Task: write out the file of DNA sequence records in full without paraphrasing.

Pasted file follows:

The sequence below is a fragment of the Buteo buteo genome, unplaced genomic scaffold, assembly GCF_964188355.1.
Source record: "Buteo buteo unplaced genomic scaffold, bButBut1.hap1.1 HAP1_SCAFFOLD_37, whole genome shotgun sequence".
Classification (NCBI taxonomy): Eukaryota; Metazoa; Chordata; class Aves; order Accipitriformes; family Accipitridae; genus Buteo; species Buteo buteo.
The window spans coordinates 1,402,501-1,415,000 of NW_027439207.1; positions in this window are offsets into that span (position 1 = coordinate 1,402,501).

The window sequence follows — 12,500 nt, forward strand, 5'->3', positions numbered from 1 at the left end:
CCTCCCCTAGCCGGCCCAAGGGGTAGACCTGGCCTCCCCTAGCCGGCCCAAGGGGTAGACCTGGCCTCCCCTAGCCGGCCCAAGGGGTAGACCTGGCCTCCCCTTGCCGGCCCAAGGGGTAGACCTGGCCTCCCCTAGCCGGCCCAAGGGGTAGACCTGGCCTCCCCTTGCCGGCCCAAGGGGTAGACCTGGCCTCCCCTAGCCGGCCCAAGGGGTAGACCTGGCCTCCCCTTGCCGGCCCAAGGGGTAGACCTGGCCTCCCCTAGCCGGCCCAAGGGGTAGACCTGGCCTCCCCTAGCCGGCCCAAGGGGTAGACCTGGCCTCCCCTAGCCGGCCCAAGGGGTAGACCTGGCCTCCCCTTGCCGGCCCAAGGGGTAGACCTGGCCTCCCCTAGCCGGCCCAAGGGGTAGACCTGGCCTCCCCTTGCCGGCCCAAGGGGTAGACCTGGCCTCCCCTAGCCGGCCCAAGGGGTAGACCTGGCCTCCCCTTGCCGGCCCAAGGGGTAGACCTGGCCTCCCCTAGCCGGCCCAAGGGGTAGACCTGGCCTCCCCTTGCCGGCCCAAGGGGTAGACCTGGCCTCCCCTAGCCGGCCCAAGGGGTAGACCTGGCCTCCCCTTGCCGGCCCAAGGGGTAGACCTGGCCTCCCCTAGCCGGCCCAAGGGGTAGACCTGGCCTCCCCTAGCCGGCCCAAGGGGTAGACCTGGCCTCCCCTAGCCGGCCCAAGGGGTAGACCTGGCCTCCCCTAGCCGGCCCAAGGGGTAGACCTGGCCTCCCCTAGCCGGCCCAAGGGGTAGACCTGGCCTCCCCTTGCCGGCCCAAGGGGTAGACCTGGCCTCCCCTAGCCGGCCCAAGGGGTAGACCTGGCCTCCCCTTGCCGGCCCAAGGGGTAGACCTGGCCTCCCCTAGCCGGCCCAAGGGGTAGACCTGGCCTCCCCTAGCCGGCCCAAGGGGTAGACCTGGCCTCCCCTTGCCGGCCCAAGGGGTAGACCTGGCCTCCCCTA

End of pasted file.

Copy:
The sequence below is a fragment of the Buteo buteo genome, unplaced genomic scaffold, assembly GCF_964188355.1.
Source record: "Buteo buteo unplaced genomic scaffold, bButBut1.hap1.1 HAP1_SCAFFOLD_37, whole genome shotgun sequence".
Classification (NCBI taxonomy): Eukaryota; Metazoa; Chordata; class Aves; order Accipitriformes; family Accipitridae; genus Buteo; species Buteo buteo.
The window spans coordinates 1,402,501-1,415,000 of NW_027439207.1; positions in this window are offsets into that span (position 1 = coordinate 1,402,501).

The window sequence follows — 12,500 nt, forward strand, 5'->3', positions numbered from 1 at the left end:
CCTCCCCTAGCCGGCCCAAGGGGTAGACCTGGCCTCCCCTAGCCGGCCCAAGGGGTAGACCTGGCCTCCCCTAGCCGGCCCAAGGGGTAGACCTGGCCTCCCCTTGCCGGCCCAAGGGGTAGACCTGGCCTCCCCTAGCCGGCCCAAGGGGTAGACCTGGCCTCCCCTTGCCGGCCCAAGGGGTAGACCTGGCCTCCCCTAGCCGGCCCAAGGGGTAGACCTGGCCTCCCCTTGCCGGCCCAAGGGGTAGACCTGGCCTCCCCTAGCCGGCCCAAGGGGTAGACCTGGCCTCCCCTAGCCGGCCCAAGGGGTAGACCTGGCCTCCCCTAGCCGGCCCAAGGGGTAGACCTGGCCTCCCCTTGCCGGCCCAAGGGGTAGACCTGGCCTCCCCTAGCCGGCCCAAGGGGTAGACCTGGCCTCCCCTTGCCGGCCCAAGGGGTAGACCTGGCCTCCCCTAGCCGGCCCAAGGGGTAGACCTGGCCTCCCCTTGCCGGCCCAAGGGGTAGACCTGGCCTCCCCTAGCCGGCCCAAGGGGTAGACCTGGCCTCCCCTTGCCGGCCCAAGGGGTAGACCTGGCCTCCCCTAGCCGGCCCAAGGGGTAGACCTGGCCTCCCCTTGCCGGCCCAAGGGGTAGACCTGGCCTCCCCTAGCCGGCCCAAGGGGTAGACCTGGCCTCCCCTAGCCGGCCCAAGGGGTAGACCTGGCCTCCCCTAGCCGGCCCAAGGGGTAGACCTGGCCTCCCCTAGCCGGCCCAAGGGGTAGACCTGGCCTCCCCTAGCCGGCCCAAGGGGTAGACCTGGCCTCCCCTTGCCGGCCCAAGGGGTAGACCTGGCCTCCCCTAGCCGGCCCAAGGGGTAGACCTGGCCTCCCCTTGCCGGCCCAAGGGGTAGACCTGGCCTCCCCTAGCCGGCCCAAGGGGTAGACCTGGCCTCCCCTAGCCGGCCCAAGGGGTAGACCTGGCCTCCCCTTGCCGGCCCAAGGGGTAGACCTGGCCTCCCCTA